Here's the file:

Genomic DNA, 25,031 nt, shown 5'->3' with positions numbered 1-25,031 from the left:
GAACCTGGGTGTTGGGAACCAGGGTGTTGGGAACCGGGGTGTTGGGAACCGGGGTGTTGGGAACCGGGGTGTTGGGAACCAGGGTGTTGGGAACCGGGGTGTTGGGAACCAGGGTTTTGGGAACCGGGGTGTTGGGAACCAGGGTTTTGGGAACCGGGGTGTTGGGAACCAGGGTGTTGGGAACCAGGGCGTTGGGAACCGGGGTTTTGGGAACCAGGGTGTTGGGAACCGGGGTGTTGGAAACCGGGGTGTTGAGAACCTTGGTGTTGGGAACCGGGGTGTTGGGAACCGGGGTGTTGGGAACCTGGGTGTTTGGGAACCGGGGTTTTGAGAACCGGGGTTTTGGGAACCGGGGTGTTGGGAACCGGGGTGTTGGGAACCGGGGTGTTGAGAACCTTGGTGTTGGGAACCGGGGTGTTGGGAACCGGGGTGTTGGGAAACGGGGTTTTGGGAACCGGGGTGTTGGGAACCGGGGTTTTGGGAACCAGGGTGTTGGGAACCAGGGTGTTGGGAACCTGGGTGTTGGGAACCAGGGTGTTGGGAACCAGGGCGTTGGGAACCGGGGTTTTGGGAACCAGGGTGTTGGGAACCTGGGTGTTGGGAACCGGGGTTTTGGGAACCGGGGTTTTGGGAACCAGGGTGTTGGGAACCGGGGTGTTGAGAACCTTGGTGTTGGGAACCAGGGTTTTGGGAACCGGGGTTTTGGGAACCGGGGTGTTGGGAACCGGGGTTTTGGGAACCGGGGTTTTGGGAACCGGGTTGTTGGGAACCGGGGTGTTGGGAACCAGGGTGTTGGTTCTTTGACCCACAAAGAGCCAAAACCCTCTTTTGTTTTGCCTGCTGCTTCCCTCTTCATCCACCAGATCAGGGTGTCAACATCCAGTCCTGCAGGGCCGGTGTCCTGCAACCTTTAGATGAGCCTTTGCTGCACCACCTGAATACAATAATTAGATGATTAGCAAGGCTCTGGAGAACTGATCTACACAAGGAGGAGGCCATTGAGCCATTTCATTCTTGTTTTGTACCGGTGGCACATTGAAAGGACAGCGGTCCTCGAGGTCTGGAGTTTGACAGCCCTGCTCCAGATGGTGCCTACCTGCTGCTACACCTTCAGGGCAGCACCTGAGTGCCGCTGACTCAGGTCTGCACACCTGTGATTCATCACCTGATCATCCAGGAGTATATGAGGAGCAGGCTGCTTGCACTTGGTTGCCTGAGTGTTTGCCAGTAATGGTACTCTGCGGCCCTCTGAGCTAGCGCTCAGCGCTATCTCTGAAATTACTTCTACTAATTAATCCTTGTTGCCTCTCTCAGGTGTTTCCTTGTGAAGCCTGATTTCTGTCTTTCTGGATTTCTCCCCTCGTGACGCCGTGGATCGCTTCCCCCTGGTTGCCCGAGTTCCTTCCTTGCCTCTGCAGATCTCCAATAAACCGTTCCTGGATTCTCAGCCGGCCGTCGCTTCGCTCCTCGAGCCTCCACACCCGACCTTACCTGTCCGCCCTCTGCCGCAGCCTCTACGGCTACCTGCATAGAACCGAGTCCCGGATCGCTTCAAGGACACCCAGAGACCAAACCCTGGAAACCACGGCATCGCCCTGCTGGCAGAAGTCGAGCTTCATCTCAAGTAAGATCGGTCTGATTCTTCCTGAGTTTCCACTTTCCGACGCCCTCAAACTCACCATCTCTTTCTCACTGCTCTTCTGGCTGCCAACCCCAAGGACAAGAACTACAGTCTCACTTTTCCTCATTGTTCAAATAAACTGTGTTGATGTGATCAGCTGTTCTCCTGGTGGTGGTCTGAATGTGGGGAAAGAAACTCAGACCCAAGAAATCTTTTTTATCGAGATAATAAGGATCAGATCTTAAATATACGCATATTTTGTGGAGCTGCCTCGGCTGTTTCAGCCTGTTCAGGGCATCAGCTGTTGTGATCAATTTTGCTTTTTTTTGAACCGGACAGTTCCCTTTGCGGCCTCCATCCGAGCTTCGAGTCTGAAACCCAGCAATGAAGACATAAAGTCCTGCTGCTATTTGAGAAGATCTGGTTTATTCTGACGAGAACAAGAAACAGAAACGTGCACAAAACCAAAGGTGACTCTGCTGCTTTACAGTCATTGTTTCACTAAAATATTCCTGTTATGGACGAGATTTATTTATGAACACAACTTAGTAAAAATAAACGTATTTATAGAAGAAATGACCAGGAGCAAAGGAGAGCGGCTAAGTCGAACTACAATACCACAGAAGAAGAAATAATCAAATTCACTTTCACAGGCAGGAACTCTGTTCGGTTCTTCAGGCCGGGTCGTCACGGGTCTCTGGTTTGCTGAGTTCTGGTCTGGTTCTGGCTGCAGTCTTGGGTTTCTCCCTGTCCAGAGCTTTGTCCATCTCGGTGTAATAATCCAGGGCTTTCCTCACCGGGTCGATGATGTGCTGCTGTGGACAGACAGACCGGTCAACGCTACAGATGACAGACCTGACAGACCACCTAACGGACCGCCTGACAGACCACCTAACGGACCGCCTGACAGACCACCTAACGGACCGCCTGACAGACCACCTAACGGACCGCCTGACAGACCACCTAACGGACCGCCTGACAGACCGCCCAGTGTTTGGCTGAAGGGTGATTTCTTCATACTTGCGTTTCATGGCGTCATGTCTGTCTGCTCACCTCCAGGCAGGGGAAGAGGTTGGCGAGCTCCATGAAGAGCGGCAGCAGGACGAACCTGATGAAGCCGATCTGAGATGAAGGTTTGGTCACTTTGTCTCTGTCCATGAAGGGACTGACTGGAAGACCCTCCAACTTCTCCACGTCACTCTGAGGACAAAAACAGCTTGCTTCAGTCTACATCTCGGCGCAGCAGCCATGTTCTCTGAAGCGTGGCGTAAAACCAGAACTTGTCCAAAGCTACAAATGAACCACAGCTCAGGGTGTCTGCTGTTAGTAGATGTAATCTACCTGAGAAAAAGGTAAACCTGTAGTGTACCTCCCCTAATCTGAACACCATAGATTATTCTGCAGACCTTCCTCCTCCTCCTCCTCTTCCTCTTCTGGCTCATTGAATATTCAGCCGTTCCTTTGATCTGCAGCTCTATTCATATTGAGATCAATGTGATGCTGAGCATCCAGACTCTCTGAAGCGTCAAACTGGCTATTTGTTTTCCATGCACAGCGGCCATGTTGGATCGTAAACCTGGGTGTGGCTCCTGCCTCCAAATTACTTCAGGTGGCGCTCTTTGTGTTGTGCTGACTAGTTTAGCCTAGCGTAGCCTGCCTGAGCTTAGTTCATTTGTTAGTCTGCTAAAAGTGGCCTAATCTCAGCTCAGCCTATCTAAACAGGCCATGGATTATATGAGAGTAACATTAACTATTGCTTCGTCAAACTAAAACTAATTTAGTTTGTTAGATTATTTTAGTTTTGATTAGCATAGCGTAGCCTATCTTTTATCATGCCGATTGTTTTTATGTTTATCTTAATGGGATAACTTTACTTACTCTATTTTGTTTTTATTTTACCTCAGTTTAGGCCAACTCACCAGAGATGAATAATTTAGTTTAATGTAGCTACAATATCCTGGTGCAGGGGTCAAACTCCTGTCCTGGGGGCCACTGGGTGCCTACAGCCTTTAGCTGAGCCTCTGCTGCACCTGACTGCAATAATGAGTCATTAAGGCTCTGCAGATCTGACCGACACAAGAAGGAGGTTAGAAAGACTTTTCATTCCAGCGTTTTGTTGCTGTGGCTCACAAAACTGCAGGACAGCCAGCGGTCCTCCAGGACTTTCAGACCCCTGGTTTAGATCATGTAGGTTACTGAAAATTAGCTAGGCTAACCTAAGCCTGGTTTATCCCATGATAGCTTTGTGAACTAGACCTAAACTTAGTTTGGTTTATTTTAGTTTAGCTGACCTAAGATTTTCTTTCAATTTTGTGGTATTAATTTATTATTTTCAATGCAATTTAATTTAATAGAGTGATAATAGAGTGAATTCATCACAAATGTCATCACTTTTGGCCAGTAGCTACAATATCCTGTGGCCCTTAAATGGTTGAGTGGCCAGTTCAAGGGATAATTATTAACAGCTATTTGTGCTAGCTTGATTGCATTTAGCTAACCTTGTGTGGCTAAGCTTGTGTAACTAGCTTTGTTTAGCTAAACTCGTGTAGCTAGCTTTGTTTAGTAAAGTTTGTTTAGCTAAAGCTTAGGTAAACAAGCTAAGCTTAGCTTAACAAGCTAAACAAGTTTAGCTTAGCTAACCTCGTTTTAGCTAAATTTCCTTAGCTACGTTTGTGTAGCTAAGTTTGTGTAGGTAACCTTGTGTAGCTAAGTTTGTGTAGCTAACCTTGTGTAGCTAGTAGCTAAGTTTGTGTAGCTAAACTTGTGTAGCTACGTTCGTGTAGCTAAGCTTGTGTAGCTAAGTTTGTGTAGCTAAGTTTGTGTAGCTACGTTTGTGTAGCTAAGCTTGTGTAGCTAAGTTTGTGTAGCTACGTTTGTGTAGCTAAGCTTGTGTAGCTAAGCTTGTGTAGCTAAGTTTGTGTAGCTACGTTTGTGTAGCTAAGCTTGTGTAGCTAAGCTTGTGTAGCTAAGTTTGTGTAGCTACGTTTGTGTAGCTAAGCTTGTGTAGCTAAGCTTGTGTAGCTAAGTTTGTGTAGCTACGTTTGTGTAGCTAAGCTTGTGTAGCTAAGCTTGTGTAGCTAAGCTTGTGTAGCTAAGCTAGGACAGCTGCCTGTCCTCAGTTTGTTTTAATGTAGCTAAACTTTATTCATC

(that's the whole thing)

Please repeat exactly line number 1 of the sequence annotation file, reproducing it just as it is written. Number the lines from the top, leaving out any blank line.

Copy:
Genomic DNA, 25,031 nt, shown 5'->3' with positions numbered 1-25,031 from the left: